As unlikely as it may seem, one of the more intriguing and glossy displays of digital signage just might reside in the lobby of the Denali Alaska Federal Credit Union in Anchorage. Customers begin their banking experience by entering the lobby and placing a hand on a biometrics reader which identifies them to the credit union's staff. Their names pops up on the plasma screens when their turn to visit a banker has arrived.
The bank has no lines and no teller windows. Instead, a personal banker sits at a desk and handles a customer's financial needs, from withdrawing money to buying a CD. The lobby features laptops on counters for customer use and nine plasma screens advertising bank products and personal financial news, the hope being someone watching will potentially learn enough about a new service to consider asking a banker about it.
With plasma screens still a relatively novel technology, customers reportedly like the option of watching something while waiting, says Jim Kueneke, senior vice president of St. Louis-based New Ground, a systems integrator which installed the technology and manages the bank's screen content. And that's true in other industries, too, where digital signage of the kind found in Denali's lobby has - exploded - into a new force for distributing information and entertaining clients.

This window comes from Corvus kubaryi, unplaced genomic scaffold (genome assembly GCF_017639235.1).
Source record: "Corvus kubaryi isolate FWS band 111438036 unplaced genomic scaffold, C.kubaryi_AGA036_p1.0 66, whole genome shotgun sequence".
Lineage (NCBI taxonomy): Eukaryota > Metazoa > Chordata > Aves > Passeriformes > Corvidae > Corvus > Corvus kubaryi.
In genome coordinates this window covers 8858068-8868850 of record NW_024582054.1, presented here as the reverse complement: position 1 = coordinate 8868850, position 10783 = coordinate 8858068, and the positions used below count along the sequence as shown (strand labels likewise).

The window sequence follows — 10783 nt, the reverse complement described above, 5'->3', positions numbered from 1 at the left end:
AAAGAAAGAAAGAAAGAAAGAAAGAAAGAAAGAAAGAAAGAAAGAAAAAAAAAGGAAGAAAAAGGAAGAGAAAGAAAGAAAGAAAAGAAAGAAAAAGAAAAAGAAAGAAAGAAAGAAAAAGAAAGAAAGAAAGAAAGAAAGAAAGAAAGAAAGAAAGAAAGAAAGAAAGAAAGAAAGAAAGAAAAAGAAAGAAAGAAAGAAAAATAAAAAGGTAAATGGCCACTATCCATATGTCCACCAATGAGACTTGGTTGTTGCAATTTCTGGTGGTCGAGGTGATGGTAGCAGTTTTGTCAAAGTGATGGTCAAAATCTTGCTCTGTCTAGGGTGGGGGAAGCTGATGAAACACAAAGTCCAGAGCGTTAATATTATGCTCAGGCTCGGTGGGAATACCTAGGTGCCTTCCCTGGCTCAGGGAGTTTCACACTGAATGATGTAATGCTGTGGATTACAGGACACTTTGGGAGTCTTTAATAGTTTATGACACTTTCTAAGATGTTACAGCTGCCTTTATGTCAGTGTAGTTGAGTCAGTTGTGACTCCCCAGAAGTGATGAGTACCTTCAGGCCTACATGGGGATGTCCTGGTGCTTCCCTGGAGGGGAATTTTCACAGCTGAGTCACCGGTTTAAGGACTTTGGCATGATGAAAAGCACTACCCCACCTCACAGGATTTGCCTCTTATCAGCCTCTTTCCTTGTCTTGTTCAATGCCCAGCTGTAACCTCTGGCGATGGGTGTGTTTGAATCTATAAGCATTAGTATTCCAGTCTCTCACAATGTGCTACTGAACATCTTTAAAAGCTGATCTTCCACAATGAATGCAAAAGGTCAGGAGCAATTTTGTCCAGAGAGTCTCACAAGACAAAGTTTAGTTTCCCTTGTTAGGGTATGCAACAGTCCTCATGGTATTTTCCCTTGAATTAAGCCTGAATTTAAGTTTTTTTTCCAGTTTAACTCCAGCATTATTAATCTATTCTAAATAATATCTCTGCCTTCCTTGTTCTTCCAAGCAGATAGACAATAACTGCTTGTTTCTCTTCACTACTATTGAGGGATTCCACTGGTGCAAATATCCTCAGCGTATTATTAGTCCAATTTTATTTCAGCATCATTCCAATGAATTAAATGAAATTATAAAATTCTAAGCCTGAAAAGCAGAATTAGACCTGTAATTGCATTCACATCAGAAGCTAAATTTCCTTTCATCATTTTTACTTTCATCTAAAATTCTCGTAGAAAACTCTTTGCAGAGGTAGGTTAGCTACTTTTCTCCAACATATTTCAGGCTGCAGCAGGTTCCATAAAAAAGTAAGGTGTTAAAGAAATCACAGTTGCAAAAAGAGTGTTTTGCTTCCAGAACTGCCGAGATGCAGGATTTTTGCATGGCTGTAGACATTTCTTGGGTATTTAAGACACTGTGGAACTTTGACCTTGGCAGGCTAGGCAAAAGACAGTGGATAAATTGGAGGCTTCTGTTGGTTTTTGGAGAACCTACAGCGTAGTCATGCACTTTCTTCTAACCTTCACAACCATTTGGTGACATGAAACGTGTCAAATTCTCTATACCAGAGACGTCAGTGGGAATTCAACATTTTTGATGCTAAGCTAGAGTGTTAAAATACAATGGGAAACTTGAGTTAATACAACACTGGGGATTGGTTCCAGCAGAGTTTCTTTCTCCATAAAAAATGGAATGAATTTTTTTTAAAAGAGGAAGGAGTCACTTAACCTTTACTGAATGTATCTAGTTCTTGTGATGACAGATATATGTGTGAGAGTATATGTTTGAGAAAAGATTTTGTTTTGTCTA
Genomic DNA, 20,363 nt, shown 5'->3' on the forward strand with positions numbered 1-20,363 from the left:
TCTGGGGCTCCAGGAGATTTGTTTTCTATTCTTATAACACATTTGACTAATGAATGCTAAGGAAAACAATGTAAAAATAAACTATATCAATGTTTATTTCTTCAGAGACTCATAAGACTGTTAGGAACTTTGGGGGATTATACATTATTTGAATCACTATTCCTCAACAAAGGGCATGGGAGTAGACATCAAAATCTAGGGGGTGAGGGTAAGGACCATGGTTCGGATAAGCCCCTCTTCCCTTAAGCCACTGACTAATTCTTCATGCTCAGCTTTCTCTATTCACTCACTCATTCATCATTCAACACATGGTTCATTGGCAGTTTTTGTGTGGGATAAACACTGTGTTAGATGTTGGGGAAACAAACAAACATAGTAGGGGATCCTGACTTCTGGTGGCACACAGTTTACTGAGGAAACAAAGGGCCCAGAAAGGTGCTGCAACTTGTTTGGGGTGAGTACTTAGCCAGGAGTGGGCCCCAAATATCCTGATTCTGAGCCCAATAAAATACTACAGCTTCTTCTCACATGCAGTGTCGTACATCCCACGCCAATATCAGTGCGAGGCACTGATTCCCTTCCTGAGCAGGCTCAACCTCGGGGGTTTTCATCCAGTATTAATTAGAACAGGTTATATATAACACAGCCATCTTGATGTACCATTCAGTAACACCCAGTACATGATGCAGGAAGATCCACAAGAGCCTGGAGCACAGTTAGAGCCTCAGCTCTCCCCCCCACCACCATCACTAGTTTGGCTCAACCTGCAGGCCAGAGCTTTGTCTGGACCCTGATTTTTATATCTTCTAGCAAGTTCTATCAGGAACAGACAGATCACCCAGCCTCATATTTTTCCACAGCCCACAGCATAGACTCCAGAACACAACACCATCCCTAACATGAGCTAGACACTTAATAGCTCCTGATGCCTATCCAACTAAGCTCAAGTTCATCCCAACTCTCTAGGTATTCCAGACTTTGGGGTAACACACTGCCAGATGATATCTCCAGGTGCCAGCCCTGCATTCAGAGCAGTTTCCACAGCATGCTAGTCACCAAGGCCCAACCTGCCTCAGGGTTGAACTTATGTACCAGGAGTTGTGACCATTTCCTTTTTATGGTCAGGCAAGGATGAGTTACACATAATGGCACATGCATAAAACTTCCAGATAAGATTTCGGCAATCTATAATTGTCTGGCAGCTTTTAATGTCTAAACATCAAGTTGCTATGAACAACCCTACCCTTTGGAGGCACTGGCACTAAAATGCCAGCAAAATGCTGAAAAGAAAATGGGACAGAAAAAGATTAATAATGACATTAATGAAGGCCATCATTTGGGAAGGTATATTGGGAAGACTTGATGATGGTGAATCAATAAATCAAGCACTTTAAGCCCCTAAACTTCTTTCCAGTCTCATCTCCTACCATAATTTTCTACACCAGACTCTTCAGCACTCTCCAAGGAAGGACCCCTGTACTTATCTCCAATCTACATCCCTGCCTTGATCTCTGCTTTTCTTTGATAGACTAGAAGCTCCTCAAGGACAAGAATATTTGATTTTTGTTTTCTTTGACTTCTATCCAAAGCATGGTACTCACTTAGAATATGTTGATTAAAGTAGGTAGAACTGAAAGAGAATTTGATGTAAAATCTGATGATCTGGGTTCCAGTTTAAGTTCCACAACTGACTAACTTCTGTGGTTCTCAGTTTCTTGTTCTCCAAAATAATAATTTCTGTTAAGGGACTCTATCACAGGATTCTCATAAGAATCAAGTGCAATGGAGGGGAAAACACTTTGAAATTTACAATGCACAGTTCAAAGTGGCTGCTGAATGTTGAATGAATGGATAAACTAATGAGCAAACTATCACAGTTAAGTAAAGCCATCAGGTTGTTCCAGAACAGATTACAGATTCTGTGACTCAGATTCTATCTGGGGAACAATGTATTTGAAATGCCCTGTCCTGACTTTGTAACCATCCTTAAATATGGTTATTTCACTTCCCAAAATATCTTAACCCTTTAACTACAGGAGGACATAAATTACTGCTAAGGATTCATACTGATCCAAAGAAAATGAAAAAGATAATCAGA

Once mainly on public display in Times Square and the Las Vegas Strip, digital signage can now be found in several museums of the Smithsonian, new libraries devoted to Abraham Lincoln and Bill Clinton, transit stations, convention centers, government buildings, casinos, courtrooms, colleges, corporations and even churches. Plasma televisions, liquid crystal displays (LCDs) and interactive kiosks have become - the hardware trio serving as the backbone of digital signage networks -- have become common in many business and retail environments. - You - re seeing it everywhere - in retail oriented environments, in transportation, airlines and where you have public information and - way finding - information, - says Brad Gleeson, president and chief operating officer of Seattle-based ActiveLight, Inc., a reseller digital equipment and services from 1,750 vendors.
Raising interest in the digital signage industry also has been the entry of two major corporations. St.Paul-based 3M, Inc. purchased MercuryOnline (Seattle, Wash.), a well-regarded digital signage integrator. Stamford, Conn.-based Thomson SA acquired Premier Retail Networks of San Francisco, which operates one of the most successful digital retail networks in America, Wal-Mart TV. - Observers are saying our purchase of Mercury Online and Thomson's of PRN suggests the (digital signage) market has reached a tipping point and it has become a real market, - says Steve Saxe, product manager for 3M Digital in Bainbridge, Wash.